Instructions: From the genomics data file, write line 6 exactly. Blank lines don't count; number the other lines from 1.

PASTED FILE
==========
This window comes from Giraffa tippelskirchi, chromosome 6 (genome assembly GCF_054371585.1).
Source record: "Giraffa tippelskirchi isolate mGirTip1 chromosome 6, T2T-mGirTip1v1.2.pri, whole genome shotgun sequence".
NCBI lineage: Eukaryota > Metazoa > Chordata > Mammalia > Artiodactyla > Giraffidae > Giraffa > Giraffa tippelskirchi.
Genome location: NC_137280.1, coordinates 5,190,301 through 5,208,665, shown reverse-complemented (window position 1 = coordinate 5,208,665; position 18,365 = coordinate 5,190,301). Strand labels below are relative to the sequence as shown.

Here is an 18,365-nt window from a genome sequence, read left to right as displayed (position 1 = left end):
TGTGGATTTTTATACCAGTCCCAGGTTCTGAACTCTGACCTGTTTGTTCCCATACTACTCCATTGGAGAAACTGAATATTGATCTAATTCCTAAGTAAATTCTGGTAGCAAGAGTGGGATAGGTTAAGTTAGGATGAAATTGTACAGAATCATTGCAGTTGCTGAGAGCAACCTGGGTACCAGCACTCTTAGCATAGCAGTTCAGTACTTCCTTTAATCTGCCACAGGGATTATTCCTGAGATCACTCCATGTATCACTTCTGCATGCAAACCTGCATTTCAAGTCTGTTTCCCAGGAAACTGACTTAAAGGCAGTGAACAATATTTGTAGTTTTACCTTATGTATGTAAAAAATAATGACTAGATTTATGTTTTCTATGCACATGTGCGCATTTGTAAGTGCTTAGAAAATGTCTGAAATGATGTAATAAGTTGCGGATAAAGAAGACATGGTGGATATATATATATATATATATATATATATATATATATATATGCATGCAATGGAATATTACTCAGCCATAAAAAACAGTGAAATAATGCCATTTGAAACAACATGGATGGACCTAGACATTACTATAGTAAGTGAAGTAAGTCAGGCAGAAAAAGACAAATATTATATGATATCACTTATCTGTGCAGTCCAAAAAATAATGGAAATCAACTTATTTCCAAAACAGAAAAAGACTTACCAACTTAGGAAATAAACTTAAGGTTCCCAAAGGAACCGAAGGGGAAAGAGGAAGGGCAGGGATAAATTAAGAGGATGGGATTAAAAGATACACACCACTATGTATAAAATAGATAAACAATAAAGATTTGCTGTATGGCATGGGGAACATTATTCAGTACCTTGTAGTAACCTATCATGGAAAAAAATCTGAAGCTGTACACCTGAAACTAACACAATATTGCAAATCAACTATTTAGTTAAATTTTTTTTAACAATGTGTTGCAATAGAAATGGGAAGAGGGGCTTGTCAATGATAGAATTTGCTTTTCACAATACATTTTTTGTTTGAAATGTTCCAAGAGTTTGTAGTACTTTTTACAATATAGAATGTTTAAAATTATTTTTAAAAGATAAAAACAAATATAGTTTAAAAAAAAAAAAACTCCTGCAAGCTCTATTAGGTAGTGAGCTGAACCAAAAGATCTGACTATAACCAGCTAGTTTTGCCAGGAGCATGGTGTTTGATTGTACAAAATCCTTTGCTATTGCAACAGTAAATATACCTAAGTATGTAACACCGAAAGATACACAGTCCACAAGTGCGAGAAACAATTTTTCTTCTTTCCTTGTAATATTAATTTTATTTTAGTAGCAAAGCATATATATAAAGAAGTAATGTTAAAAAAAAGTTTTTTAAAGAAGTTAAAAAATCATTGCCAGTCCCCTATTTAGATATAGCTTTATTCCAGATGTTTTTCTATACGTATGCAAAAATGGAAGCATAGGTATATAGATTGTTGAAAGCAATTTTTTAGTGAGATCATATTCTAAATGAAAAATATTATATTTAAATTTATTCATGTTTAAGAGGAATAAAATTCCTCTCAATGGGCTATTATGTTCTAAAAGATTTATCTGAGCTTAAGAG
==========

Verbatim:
TGTGGATTTTTATACCAGTCCCAGGTTCTGAACTCTGACCTGTTTGTTCCCATACTACTCCATTGGAGAAACTGAATATTGATCTAATTCCTAAGTAAATTCTGGTAGCAAGAGTGGGATAGGTTAAGTTAGGATGAAATTGTACAGAATCATTGCAGTTGCTGAGAGCAACCTGGGTACCAGCACTCTTAGCATAGCAGTTCAGTACTTCCTTTAATCTGCCACAGGGATTATTCCTGAGATCACTCCATGTATCACTTCTGCATGCAAACCTGCATTTCAAGTCTGTTTCCCAGGAAACTGACTTAAAGGCAGTGAACAATATTTGTAGTTTTACCTTATGTATGTAAAAAATAATGACTAGATTTATGTTTTCTATGCACATGTGCGCATTTGTAAGTGCTTAGAAAATGTCTGAAATGATGTAATAAGTTGCGGATAAAGAAGACATGGTGGATATATATATATATATATATATATATATATATATATATATGCATGCAATGGAATATTACTCAGCCATAAAAAACAGTGAAATAATGCCATTTGAAACAACATGGATGGACCTAGACATTACTATAGTAAGTGAAGTAAGTCAGGCAGAAAAAGACAAATATTATATGATATCACTTATCTGTGCAGTCCAAAAAATAATGGAAATCAACTTATTTCCAAAACAGAAAAAGACTTACCAACTTAGGAAATAAACTTAAGGTTCCCAAAGGAACCGAAGGGGAAAGAGGAAGGGCAGGGATAAATTAAGAGGATGGGATTAAAAGATACACACCACTATGTATAAAATAGATAAACAATAAAGATTTGCTGTATGGCATGGGGAACATTATTCAGTACCTTGTAGTAACCTATCATGGAAAAAAATCTGAAGCTGTACACCTGAAACTAACACAATATTGCAAATCAACTATTTAGTTAAATTTTTTTTAACAATGTGTTGCAATAGAAATGGGAAGAGGGGCTTGTCAATGATAGAATTTGCTTTTCACAATACATTTTTTGTTTGAAATGTTCCAAGAGTTTGTAGTACTTTTTACAATATAGAATGTTTAAAATTATTTTTAAAAGATAAAAACAAATATAGTTTAAAAAAAAAAAAACTCCTGCAAGCTCTATTAGGTAGTGAGCTGAACCAAAAGATCTGACTATAACCAGCTAGTTTTGCCAGGAGCATGGTGTTTGATTGTACAAAATCCTTTGCTATTGCAACAGTAAATATACCTAAGTATGTAACACCGAAAGATACACAGTCCACAAGTGCGAGAAACAATTTTTCTTCTTTCCTTGTAATATTAATTTTATTTTAGTAGCAAAGCATATATATAAAGAAGTAATGTTAAAAAAAAGTTTTTTAAAGAAGTTAAAAAATCATTGCCAGTCCCCTATTTAGATATAGCTTTATTCCAGATGTTTTTCTATACGTATGCAAAAATGGAAGCATAGGTATATAGATTGTTGAAAGCAATTTTTTAGTGAGATCATATTCTAAATGAAAAATATTATATTTAAATTTATTCATGTTTAAGAGGAATAAAATTCCTCTCAATGGGCTATTATGTTCTAAAAGATTTATCTGAGCTTAAGAG